Samuel may not be much of a rebounder with the ball in the air, but when given touches, he’s quick to read his keys and get up the field. The Senior has handled kickoff return duties throughout his career at South Carolina, averaging just over 33 yards a return.

One thing the Cowboys currently have is depth at wide receiver. By the time the 2019 NFL Draft rolls around though, things could look a lot different in Sanjay Lal’s meeting room. The team’s top two players, Cole Beasley and Tavon Austin, are free agents.

For the time being though, adding as many capable bodies to this receiver by committee approach may be the only way for the Cowboys to resurrect Prescott.

Samuel is an exciting player to follow in this regard for Cowboys fans.

AJ Brown – Ole Miss

Height: 6-foot-1

Weight: 225 pounds 

2018 Statistics: 26 catches, 381 yards, 3 TDs

The NFL has slowly but surely trended away from big-bodied receivers in favor of shiftier athletes that can line up all over the field. The Ole Miss junior happens to be the best of both worlds.

Mostly used as a mismatch inside for the Rebels offense, Brown’s length and toughness make him a nearly impossible cover for any secondary player – particularly smaller slot cornerbacks.

Though it takes some time for Brown to build up speed in and out of his routes, he’s as reliable a target in the country at arriving on time with the ball to move the chains.

Thriving on in-breaking routes that show off Brown’s ability to create leverage and use his lankiness at the stem, Brown finds a way to play bigger than his 6’1″ stature.

Whether or not the Cowboys believe that Brown is the type of receiver that Prescott can work with is far from being determined. Should the Ole Miss product be in this year’s draft, his next team is getting a receiver that plays with an edge on every single snap.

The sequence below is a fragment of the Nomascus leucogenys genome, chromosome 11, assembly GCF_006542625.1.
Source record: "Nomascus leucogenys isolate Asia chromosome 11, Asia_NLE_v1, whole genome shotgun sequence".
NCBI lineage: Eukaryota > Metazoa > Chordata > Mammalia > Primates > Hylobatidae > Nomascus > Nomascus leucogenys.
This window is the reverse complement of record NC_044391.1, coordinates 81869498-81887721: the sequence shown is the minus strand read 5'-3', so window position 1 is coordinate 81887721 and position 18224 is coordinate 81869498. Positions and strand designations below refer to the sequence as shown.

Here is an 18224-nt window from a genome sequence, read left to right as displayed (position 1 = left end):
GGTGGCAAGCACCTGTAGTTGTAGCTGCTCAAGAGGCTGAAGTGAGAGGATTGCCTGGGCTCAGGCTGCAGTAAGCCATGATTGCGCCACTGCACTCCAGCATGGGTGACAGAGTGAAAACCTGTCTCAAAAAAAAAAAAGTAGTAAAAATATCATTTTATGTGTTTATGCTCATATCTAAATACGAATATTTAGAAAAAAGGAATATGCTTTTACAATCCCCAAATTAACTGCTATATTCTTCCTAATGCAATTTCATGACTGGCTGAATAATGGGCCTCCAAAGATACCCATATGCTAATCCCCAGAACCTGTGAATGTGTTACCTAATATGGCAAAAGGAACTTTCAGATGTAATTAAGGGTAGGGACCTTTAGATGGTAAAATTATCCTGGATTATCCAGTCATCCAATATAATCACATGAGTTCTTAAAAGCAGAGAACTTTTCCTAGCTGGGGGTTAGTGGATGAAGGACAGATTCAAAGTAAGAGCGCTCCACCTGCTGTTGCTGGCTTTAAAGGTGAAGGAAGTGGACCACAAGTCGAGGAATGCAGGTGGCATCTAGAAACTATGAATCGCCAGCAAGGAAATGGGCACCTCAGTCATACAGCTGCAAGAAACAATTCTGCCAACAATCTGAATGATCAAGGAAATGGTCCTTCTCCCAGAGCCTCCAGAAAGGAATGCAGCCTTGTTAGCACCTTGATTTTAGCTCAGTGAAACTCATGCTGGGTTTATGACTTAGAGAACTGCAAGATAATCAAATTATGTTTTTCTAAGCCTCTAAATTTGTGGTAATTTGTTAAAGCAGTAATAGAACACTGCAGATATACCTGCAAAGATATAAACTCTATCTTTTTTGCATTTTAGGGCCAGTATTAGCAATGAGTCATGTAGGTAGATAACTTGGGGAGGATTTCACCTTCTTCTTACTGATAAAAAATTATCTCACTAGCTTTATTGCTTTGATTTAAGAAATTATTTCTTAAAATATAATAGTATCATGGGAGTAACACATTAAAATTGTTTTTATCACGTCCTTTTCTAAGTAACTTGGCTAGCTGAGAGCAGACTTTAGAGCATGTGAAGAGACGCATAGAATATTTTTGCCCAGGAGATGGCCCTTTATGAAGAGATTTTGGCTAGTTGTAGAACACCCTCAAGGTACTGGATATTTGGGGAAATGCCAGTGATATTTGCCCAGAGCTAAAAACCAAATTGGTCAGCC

N’Keal Harry – Arizona State

Height: 6-foot-3

Weight: 216 pounds

2018 Statistics: 26 catches, 335 yards, 4 TDs

Harry is the best pure deep threat out of the four profiled here, making him an enticing target for a Cowboys team that failed to complete a pass longer than 20 yards in their most recent loss to the Seahawks.

Watching Harry glide down the field at his height puts him in rare company as an athlete. Arizona State takes full advantage of this ability from Harry, getting him in space whenever possible.

Harry excels at playing small out of his release, not giving his defender a real target to latch onto before creating separation vertically. Harry also has NFL-ready finishing ability, tracking the ball exceptionally well and adjusting to it on the fly.

Once the ball is in Harry’s hands, he looks every part the towering receiver that his raw numbers would imply. Often having to slow his process down to receive the ball, Harry is not afraid to play physical and lower the shoulder to create extra yards.

With a lot of room to improve as a polished and complete route runner, Harry is a work in progress that the Cowboys could immediately work into their game plan as he develops into a true outside threat.

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Dallas Cowboys NFL Previews 2017: The NFC EAST

The Dallas Cowboys are a professional American football team based in the Dallas–Fort Worth metroplex. The Cowboys compete in the National Football League as a member club of the league’s National Football Conference East division.

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Dallas Cowboys Roster

Offense # Pos. Age W H College
Josh Aladenoye 62 Offensive Tackle 117 347 6-5 Illinois State
Brandon Barden 80 Tight End 28 253 6’4″ Vanderbilt
Phil Bates 86 Wide Receiver 27 220 6’2″ Ohio
Cole Beasley 11 Wide Receiver 28 180 5’8″ Southern Methodist
Chris Boyd 16 Wide Receiver 25 206 6-4 Vanderbilt
Brandon Bridge Quarterback 25 235 6-5 South Alabama
Dezmon Briscoe Wide Receiver 27 210 6-2 Kansas
Brian Brown 18 Wide Receiver 22 208 6’1″ Richmond
Noah Brown 85 Wide Receiver 20 225 6’2″ Ohio State
Dez Bryant 88 Wide Receiver 28 220 6’2″ Oklahoma State
Dan Buchholz 62 Guard 301 6’4″ Duquesne
Ross Burbank 61 Center 24 310 6’4″ Virginia